His involvement in the current crisis is, it is claimed, because he has cooperated extensively with federal authorities to save his own skin.  There are unconfirmed reports that he is no longer in jail, but that he and his fiancée, Nicole Crisp, are in a 'safe house' in New York as valuable informers for the state.
 
That said, there have been several major e-processor busts in the United States in more recent times, and in each case the authorities have constructed plea bargain deals that include cooperating in federal investigations.
 
Despite the current focus on serious banking offences, several legal experts have come forward to opine that ultimately the legal argument will have to revolve around the largely untested DoJ opinion that online gambling is illegal under the rather antiquated Wire Act - drafted long before the advent of the Internet.
 
Enforcement officials have deployed a number of tactics to convince companies associated with online gambling that the pastime is de facto illegal, ranging from arresting businessmen in transit through the USA to communicating with publications carrying internet gambling adverts and advising them that they 'may' be contravening federal law by doing so.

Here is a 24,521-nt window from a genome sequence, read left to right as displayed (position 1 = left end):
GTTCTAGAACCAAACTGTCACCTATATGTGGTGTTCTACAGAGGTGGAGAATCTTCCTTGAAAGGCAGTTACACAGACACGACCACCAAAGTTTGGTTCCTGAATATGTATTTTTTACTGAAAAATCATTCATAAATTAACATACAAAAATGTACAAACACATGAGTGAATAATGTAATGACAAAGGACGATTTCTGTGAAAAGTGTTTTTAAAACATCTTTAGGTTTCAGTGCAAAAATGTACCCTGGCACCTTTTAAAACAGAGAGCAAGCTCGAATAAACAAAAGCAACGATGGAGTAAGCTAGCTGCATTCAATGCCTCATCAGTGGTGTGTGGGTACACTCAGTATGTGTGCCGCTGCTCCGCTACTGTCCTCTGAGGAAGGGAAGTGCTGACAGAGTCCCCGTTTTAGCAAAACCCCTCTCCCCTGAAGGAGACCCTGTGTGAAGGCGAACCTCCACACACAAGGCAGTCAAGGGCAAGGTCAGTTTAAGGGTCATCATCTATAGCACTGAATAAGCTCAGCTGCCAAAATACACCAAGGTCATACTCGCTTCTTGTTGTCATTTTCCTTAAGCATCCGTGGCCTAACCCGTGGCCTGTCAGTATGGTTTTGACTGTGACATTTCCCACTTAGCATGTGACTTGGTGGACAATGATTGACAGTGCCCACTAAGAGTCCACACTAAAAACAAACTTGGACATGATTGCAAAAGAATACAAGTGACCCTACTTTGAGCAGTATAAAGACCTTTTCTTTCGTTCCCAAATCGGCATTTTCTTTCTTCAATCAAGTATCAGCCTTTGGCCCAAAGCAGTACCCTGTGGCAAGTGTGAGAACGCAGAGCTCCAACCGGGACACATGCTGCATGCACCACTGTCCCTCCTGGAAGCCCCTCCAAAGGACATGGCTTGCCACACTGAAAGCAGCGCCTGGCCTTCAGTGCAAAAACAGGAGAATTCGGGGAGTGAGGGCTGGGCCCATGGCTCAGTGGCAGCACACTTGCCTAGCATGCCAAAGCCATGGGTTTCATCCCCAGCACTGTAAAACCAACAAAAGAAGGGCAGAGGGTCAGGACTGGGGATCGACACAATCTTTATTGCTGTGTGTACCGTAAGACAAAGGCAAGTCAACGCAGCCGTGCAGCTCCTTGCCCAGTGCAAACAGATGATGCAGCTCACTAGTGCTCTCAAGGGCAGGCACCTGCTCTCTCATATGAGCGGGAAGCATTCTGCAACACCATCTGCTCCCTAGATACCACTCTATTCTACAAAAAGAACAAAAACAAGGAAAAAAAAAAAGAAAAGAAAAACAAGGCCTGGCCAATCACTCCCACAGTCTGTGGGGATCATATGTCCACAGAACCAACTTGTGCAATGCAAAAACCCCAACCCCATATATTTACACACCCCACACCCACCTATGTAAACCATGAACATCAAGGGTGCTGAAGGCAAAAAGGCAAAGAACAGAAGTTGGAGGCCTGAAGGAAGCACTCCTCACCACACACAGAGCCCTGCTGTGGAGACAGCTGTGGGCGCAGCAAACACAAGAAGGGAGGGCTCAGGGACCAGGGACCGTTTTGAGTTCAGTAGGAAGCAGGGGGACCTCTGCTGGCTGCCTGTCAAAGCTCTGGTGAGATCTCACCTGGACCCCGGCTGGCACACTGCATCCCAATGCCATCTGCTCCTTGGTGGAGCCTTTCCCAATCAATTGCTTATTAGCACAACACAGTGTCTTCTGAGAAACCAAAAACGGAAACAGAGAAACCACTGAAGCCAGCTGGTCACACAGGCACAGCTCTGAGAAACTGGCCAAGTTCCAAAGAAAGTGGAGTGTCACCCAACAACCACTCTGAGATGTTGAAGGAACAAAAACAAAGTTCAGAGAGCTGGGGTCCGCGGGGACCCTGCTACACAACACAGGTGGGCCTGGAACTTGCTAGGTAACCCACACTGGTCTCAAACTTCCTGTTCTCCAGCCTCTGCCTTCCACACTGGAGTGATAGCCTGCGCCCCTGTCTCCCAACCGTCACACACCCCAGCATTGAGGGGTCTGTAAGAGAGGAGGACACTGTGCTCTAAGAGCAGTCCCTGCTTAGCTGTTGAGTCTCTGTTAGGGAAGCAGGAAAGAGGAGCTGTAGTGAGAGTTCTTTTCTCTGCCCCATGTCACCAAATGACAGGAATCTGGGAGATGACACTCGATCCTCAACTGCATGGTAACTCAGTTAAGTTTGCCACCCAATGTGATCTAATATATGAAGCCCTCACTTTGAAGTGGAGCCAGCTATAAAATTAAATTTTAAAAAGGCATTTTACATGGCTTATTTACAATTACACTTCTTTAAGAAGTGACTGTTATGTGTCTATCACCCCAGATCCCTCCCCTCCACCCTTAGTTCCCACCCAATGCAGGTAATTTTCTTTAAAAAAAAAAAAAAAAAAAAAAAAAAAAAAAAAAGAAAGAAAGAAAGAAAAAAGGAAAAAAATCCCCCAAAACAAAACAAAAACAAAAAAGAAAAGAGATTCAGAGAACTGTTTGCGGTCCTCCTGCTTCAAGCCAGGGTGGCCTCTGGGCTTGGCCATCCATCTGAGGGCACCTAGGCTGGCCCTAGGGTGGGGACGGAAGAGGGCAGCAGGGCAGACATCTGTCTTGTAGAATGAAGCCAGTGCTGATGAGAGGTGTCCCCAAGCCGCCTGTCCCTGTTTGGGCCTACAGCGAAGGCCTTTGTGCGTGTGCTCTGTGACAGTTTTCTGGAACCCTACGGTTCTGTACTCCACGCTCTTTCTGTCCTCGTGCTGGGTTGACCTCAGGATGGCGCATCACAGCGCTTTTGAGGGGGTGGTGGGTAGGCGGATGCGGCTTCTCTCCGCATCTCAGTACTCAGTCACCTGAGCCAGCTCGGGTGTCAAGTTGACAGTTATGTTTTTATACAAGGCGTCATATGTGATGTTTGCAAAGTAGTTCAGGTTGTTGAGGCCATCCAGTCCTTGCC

Usually the mere suggestion that federal authorities believe the pastime is illegal, carrying the implication that they may take action is enough to deter all but the most tenacious, but there are many who claim that this key issue of legality has yet to be fully tested and decided in a senior court of law.
 
Most prosecutions have avoided this, with the probably terrified defendant accepting a plea bargain and an agreement to provide information.
 
Certainly both Pokerstars and Full Tilt Poker have repeatedly asserted that they have been diligent in seeking the most expert legal opinions before making decisions based on the legality of online poker in the United States.